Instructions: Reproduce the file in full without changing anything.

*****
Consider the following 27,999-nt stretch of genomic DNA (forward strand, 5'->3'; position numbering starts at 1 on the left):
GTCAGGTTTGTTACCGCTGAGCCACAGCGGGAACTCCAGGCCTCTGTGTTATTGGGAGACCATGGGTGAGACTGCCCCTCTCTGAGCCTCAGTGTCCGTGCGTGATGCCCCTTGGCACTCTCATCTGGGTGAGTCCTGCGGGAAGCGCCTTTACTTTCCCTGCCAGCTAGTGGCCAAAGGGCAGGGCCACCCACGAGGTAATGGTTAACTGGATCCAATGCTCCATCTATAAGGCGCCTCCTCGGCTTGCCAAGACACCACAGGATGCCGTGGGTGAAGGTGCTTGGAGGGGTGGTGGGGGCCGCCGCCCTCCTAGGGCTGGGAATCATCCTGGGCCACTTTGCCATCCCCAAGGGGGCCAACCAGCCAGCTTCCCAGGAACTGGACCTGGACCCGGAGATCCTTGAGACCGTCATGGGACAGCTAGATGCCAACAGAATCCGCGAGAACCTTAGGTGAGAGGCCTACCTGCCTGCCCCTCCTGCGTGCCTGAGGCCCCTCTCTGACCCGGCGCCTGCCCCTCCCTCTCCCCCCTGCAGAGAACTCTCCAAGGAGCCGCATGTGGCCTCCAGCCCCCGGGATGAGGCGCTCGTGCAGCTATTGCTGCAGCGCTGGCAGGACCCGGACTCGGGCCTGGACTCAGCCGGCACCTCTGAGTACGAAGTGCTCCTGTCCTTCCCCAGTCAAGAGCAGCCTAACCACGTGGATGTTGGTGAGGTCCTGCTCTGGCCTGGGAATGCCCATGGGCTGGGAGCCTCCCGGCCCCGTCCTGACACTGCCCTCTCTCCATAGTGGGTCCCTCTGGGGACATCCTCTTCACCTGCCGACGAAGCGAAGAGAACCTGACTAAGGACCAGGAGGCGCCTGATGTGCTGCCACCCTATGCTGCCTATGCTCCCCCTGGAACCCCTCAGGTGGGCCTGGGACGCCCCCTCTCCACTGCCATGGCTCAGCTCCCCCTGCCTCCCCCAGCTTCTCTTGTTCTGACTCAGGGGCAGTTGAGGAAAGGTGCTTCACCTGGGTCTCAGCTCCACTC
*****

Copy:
Consider the following 27,999-nt stretch of genomic DNA (forward strand, 5'->3'; position numbering starts at 1 on the left):
GTCAGGTTTGTTACCGCTGAGCCACAGCGGGAACTCCAGGCCTCTGTGTTATTGGGAGACCATGGGTGAGACTGCCCCTCTCTGAGCCTCAGTGTCCGTGCGTGATGCCCCTTGGCACTCTCATCTGGGTGAGTCCTGCGGGAAGCGCCTTTACTTTCCCTGCCAGCTAGTGGCCAAAGGGCAGGGCCACCCACGAGGTAATGGTTAACTGGATCCAATGCTCCATCTATAAGGCGCCTCCTCGGCTTGCCAAGACACCACAGGATGCCGTGGGTGAAGGTGCTTGGAGGGGTGGTGGGGGCCGCCGCCCTCCTAGGGCTGGGAATCATCCTGGGCCACTTTGCCATCCCCAAGGGGGCCAACCAGCCAGCTTCCCAGGAACTGGACCTGGACCCGGAGATCCTTGAGACCGTCATGGGACAGCTAGATGCCAACAGAATCCGCGAGAACCTTAGGTGAGAGGCCTACCTGCCTGCCCCTCCTGCGTGCCTGAGGCCCCTCTCTGACCCGGCGCCTGCCCCTCCCTCTCCCCCCTGCAGAGAACTCTCCAAGGAGCCGCATGTGGCCTCCAGCCCCCGGGATGAGGCGCTCGTGCAGCTATTGCTGCAGCGCTGGCAGGACCCGGACTCGGGCCTGGACTCAGCCGGCACCTCTGAGTACGAAGTGCTCCTGTCCTTCCCCAGTCAAGAGCAGCCTAACCACGTGGATGTTGGTGAGGTCCTGCTCTGGCCTGGGAATGCCCATGGGCTGGGAGCCTCCCGGCCCCGTCCTGACACTGCCCTCTCTCCATAGTGGGTCCCTCTGGGGACATCCTCTTCACCTGCCGACGAAGCGAAGAGAACCTGACTAAGGACCAGGAGGCGCCTGATGTGCTGCCACCCTATGCTGCCTATGCTCCCCCTGGAACCCCTCAGGTGGGCCTGGGACGCCCCCTCTCCACTGCCATGGCTCAGCTCCCCCTGCCTCCCCCAGCTTCTCTTGTTCTGACTCAGGGGCAGTTGAGGAAAGGTGCTTCACCTGGGTCTCAGCTCCACTC